Amit Paley, CEO and executive director of the Trevor Project, which works to prevent suicide among LGBTQ youth, said even though the Texas bill has been signed, the fight isn’t over. “@TrevorProject is here for support 24/7—we’ll continue working w/ our partners to challenge this law to protect trans & nonbinary Texans. #LetKidsPlay,” he tweeted.
Seven other states have passed similar laws this year, according to Reuters. In Florida, Republican Governor Ron De Santis that bans transgender girls and women from competing on female sports teams at the high school and college level.
The law, which was signed on the first day of Pride Month, states that women and girls must play on the sports teams of the “biological sex” on their birth certificate. Therefore, a transgender girl whose birth certificate denotes her “biological sex” as male, cannot play on a girls’ sports team.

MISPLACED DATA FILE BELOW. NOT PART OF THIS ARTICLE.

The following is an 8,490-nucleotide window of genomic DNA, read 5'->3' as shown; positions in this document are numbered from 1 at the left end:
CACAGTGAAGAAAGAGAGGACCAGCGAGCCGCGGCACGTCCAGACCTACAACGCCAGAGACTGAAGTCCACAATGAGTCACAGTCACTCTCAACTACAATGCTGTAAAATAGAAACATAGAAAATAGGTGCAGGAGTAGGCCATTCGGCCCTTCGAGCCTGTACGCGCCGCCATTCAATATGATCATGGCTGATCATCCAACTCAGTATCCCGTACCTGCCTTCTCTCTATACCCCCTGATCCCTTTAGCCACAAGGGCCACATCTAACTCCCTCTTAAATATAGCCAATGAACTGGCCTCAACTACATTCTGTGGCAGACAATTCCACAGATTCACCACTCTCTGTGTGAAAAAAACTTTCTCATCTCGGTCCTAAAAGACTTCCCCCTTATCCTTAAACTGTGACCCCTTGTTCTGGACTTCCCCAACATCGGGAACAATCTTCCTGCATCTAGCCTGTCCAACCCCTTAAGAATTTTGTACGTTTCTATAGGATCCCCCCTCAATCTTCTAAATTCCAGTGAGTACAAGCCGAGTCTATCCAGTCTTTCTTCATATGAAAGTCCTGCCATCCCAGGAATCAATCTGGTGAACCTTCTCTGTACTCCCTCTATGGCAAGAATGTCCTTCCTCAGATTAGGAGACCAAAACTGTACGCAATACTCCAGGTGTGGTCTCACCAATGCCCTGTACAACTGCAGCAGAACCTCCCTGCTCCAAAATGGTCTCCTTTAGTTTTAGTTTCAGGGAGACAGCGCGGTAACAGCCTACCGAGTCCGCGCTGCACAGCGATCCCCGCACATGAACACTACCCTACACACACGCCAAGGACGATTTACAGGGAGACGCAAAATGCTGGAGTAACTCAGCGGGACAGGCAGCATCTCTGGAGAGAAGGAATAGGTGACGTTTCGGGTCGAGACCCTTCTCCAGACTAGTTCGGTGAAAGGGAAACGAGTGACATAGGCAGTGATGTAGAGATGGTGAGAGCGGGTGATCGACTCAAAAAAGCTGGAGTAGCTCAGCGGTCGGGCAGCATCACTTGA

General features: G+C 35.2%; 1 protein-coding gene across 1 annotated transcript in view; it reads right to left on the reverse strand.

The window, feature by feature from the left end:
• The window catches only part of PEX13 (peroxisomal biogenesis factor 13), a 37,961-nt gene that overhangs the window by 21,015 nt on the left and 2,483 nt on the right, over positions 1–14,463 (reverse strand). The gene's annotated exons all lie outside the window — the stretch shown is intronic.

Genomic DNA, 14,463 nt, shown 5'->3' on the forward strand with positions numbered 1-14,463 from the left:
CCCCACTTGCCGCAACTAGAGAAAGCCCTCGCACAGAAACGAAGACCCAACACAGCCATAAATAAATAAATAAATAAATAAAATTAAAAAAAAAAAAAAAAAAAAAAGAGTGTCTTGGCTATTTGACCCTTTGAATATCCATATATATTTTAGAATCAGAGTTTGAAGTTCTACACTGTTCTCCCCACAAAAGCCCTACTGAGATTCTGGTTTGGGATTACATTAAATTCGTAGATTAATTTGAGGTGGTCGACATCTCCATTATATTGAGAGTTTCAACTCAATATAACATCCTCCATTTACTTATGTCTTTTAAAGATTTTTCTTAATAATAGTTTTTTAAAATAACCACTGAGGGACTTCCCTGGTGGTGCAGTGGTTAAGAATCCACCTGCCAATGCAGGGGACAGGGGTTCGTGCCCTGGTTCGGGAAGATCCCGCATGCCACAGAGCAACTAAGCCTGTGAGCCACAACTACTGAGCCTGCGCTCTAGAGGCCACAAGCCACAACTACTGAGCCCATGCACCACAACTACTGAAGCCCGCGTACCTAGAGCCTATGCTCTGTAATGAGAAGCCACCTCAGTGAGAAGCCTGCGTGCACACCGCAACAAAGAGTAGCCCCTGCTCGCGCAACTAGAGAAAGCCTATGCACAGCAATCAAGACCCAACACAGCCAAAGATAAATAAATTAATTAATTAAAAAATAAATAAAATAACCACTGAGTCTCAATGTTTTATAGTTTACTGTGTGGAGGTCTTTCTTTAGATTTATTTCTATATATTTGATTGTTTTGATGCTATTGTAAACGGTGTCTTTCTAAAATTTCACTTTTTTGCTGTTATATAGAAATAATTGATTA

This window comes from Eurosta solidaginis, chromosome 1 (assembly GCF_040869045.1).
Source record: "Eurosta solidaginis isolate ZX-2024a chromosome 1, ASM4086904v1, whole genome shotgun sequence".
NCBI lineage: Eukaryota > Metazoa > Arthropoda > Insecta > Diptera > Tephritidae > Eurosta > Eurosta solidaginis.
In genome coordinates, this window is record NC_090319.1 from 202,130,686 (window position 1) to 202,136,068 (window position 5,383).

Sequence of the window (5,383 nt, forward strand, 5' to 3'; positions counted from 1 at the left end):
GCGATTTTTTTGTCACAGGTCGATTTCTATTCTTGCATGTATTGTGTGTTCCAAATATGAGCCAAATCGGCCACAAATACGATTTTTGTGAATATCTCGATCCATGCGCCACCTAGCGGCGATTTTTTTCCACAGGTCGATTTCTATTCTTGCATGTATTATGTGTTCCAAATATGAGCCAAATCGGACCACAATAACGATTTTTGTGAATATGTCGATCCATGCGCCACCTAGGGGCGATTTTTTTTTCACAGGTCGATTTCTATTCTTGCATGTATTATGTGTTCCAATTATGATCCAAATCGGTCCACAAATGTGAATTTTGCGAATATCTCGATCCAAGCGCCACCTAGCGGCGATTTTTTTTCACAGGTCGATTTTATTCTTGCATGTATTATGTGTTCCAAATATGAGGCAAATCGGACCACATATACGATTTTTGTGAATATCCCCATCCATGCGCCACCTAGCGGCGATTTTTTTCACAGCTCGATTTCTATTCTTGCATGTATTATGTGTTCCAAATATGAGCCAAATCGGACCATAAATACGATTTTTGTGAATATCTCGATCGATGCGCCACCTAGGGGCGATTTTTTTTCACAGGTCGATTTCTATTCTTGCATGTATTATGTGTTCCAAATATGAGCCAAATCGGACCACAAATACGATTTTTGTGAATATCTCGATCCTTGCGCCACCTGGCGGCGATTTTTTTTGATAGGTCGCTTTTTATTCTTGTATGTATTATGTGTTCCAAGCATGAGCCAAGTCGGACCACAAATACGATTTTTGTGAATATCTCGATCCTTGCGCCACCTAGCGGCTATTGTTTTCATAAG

In April, the NCAA Board of Governors, which oversees the main governing body for college sports, said it “firmly and unequivocally supports the opportunity for transgender student-athletes to compete in college sports.” The board said it would only hold NCAA championships at “locations where hosts can commit to providing an environment that is safe, healthy and free of discrimination.”
Despite this, a Republican-led national campaign, which began in Idaho in March 2020, is aiming to bar athletes who were assigned a male gender at birth from competing against those assigned as female in public schools or colleges, Reuters reports.
Idaho’s ban has been blocked by a federal court, pending the outcome of a legal challenge against the measure, according to Reuters.